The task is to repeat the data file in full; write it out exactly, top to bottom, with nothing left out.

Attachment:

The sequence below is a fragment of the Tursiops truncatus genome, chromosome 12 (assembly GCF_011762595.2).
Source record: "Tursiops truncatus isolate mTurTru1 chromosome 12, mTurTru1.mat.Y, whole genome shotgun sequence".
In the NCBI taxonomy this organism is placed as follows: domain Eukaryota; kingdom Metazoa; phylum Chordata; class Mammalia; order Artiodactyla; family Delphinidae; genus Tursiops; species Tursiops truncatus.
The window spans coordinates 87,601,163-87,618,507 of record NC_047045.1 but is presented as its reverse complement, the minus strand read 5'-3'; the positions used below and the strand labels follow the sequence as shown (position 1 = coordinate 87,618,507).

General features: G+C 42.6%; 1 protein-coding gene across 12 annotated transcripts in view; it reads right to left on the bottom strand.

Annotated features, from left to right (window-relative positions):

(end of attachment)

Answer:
The sequence below is a fragment of the Tursiops truncatus genome, chromosome 12 (assembly GCF_011762595.2).
Source record: "Tursiops truncatus isolate mTurTru1 chromosome 12, mTurTru1.mat.Y, whole genome shotgun sequence".
In the NCBI taxonomy this organism is placed as follows: domain Eukaryota; kingdom Metazoa; phylum Chordata; class Mammalia; order Artiodactyla; family Delphinidae; genus Tursiops; species Tursiops truncatus.
The window spans coordinates 87,601,163-87,618,507 of record NC_047045.1 but is presented as its reverse complement, the minus strand read 5'-3'; the positions used below and the strand labels follow the sequence as shown (position 1 = coordinate 87,618,507).

General features: G+C 42.6%; 1 protein-coding gene across 12 annotated transcripts in view; it reads right to left on the bottom strand.

Annotated features, from left to right (window-relative positions):